The emotional tax of being Black and being expected to navigate these sensitive, triggering discussions that compromise your own psychological safety is worth substantive recompense.
The fact that it’s a legitimate discipline that requires research and experience means the addition of diversity work should yield you an additional $10,000 to $40,000 pay increase above and beyond your normal wages.
(Double that range for the west coast and large corporations). Why should I make millions doing it and you be expected to do it alongside your normal job for free?
If your company doesn’t value you, another company will.
Different organizations are at different stages of their JEDI (justice, equity, diversity, and inclusion) journeys. This means that while your company may not have embedded inclusive, respectful behavior with accountability into the culture — you can always find a company farther along in their JEDI strategy.
- Ask about corporate diversity, equity and inclusion values during your interviews.
- Ask for details about their JEDI journey.
- Look up their employees of color on Linkedin and ask them about their experiences.
- Check out their Glassdoor reviews.
- Pay attention to who is on the interview panel.
Do you see yourself reflected on their website? What causes are they supporting? A little bit of research can save you years of agony.
If a company expects you to edit yourself into an unrecognizable cookie cutter clone of their corporate drones, your value will be limited. You will become a statistic and a scapegoat.
The good news is that many states and localities have made it illegal to ask about previous salary. This means that systemic racism cannot exert itself on your next paycheck quite as easily.
Know your value in the market and expect nothing less. Be proud to level up by tens of thousands of dollars a year with one job jump! I advise my BIPOC (Black, Indigenous, People of Color) mentees and coaching clients to ask for more than they think the position is worth.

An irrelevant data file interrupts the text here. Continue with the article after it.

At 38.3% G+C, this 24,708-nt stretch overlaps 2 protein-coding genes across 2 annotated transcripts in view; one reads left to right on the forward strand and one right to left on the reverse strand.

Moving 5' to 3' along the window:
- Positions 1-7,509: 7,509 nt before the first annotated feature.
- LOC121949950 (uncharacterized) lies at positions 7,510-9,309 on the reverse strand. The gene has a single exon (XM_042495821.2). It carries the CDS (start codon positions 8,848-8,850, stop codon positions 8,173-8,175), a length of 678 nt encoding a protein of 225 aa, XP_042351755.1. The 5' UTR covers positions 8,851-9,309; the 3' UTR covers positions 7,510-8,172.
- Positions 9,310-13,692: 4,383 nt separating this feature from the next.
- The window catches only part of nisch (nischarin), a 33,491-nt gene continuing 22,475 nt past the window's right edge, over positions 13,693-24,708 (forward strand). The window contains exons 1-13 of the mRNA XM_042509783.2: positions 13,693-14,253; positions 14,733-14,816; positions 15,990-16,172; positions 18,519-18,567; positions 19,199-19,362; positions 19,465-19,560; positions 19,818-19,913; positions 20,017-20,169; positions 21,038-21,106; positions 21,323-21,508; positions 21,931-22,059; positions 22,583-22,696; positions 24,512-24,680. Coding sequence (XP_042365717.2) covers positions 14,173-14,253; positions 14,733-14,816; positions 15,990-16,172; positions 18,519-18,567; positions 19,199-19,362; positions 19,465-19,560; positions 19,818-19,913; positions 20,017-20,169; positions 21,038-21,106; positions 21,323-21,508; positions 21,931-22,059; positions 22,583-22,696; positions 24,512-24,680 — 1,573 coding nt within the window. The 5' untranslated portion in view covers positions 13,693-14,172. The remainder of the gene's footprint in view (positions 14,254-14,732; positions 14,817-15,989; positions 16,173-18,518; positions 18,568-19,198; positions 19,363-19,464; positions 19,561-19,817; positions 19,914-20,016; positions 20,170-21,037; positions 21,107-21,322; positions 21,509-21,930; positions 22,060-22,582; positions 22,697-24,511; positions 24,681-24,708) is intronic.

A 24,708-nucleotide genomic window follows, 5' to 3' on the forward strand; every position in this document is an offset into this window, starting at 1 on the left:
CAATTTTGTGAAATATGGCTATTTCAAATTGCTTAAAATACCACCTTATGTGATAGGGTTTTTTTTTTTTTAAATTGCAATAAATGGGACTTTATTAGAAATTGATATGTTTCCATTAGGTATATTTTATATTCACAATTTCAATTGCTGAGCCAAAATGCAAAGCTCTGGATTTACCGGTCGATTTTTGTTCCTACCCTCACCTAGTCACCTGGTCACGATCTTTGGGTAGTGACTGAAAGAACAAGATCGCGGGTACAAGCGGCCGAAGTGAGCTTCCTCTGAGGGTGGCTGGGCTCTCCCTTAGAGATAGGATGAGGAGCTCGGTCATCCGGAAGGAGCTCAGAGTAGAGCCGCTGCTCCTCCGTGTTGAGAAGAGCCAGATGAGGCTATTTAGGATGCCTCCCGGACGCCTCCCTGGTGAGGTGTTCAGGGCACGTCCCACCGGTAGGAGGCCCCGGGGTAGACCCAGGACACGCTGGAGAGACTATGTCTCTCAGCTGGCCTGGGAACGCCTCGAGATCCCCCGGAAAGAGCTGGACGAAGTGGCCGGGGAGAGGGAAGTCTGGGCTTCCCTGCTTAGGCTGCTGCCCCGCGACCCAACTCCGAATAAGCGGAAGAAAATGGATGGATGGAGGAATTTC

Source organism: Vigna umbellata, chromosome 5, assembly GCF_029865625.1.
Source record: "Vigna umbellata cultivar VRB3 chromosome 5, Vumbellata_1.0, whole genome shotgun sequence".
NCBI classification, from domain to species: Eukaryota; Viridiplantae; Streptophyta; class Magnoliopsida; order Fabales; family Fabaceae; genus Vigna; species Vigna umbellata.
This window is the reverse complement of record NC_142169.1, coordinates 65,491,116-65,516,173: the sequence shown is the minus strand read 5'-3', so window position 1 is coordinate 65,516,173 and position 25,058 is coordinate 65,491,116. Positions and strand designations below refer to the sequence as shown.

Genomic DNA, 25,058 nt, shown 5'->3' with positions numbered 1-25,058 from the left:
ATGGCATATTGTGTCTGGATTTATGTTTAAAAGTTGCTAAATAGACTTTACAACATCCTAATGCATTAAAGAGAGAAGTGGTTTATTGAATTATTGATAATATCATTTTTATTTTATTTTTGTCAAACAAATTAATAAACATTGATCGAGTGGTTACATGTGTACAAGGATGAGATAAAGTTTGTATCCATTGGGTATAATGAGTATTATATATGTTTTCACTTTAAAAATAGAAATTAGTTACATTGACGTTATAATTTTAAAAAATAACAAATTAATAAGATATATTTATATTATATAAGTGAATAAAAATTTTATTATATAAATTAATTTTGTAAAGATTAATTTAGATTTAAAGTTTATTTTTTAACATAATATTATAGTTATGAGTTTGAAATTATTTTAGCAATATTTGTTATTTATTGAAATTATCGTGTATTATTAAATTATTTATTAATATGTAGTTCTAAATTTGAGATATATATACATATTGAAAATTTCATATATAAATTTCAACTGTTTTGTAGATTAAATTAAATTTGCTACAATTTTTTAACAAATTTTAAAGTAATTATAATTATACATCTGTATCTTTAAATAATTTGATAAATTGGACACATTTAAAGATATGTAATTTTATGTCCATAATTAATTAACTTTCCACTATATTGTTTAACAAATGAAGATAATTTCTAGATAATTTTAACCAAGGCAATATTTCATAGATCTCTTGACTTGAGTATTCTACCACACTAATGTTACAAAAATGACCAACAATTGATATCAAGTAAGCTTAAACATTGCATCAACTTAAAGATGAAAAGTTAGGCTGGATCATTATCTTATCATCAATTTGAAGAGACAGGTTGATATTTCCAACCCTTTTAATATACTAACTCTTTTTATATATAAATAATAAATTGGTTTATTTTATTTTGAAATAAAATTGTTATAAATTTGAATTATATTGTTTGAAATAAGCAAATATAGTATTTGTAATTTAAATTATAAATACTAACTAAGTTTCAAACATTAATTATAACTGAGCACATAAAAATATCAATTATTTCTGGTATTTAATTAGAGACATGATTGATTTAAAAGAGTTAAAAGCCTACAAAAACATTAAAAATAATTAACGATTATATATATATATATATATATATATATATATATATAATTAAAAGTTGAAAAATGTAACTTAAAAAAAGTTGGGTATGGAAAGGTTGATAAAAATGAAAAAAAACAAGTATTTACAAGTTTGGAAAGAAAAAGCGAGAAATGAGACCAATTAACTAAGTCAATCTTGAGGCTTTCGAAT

Why? Because being Black in the employment market adds incalculable value to any organization that actually allows you to show up and be fully yourself.
Ask for substantially more so you have room to negotiate. Don’t ask for enough to survive, ask for enough to cover your overhead, add to or start your savings and investments, and have plenty of wiggle room to treat yo’self.
When a company pays top dollar for any employee, they expect even more from you. If you let them get away with thinking you are nothing but cheap labor, they will expect to control you.
The negotiation table is where you establish your initial credibility, so sit up straight and advocate for yourself like no one else ever will. If you command top dollar, you have a strong case to support requesting the latitude you need to do your job if people try to prevent you from doing so by getting in your way.
And believe me, there are often folks on the inside who want to see you fail so they can reinforce their belief that increasing diversity is a waste of time and money.
If these negotiation strategies work, you do have to perform, but you don’t have to be perfect. Just do your best — which tends to be outstanding when given the space to do your job.
Defend the right to do your job and remind them that they are paying for you to do your job and that you would like the freedom to do so. If a company expects you to edit yourself into an unrecognizable cookie cutter clone of their corporate drones, your value will be limited. You will become a statistic and a scapegoat.
The experiences and perspectives of Black people in America create adaptability, resilience, ingenuity, grit, persistence, and drive that is harder to find when life is fairly smooth and predictable.
Even if you are among the privileged people of color who had a relatively chill upbringing and life experiences to match, your proximity to diversity still adds tremendous value to your employer’s asset base. They know what you are worth. One question remains, do you?
Dr. Tiffany Jana